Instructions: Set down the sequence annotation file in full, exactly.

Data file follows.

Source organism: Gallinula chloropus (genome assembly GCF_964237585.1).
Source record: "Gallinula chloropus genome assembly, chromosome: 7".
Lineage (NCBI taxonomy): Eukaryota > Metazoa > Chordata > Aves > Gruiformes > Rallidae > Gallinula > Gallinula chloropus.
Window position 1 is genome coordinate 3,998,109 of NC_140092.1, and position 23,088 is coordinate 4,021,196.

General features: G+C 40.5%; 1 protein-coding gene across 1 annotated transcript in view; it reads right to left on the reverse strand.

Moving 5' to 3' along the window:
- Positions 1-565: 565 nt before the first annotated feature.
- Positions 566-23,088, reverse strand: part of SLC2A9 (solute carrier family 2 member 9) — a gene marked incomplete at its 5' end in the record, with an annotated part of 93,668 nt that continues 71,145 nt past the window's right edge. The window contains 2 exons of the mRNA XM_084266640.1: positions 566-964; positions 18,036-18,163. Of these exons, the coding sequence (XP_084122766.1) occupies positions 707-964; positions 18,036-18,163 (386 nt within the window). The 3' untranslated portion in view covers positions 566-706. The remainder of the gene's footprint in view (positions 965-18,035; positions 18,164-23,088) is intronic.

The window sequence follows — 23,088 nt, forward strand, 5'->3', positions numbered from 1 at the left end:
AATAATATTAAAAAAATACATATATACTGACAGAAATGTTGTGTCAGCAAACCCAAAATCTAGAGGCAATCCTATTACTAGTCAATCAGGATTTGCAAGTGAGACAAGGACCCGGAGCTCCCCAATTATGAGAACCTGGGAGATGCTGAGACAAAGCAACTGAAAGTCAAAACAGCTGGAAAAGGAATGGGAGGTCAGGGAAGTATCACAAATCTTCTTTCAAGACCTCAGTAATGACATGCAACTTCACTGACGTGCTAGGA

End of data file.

Source organism: Gallinula chloropus (genome assembly GCF_964237585.1).
Source record: "Gallinula chloropus genome assembly, chromosome: 7".
Lineage (NCBI taxonomy): Eukaryota > Metazoa > Chordata > Aves > Gruiformes > Rallidae > Gallinula > Gallinula chloropus.
Window position 1 is genome coordinate 3,998,109 of NC_140092.1, and position 23,088 is coordinate 4,021,196.

General features: G+C 40.5%; 1 protein-coding gene across 1 annotated transcript in view; it reads right to left on the reverse strand.

Moving 5' to 3' along the window:
- Positions 1-565: 565 nt before the first annotated feature.
- Positions 566-23,088, reverse strand: part of SLC2A9 (solute carrier family 2 member 9) — a gene marked incomplete at its 5' end in the record, with an annotated part of 93,668 nt that continues 71,145 nt past the window's right edge. The window contains 2 exons of the mRNA XM_084266640.1: positions 566-964; positions 18,036-18,163. Of these exons, the coding sequence (XP_084122766.1) occupies positions 707-964; positions 18,036-18,163 (386 nt within the window). The 3' untranslated portion in view covers positions 566-706. The remainder of the gene's footprint in view (positions 965-18,035; positions 18,164-23,088) is intronic.

The window sequence follows — 23,088 nt, forward strand, 5'->3', positions numbered from 1 at the left end:
AATAATATTAAAAAAATACATATATACTGACAGAAATGTTGTGTCAGCAAACCCAAAATCTAGAGGCAATCCTATTACTAGTCAATCAGGATTTGCAAGTGAGACAAGGACCCGGAGCTCCCCAATTATGAGAACCTGGGAGATGCTGAGACAAAGCAACTGAAAGTCAAAACAGCTGGAAAAGGAATGGGAGGTCAGGGAAGTATCACAAATCTTCTTTCAAGACCTCAGTAATGACATGCAACTTCACTGACGTGCTAGGA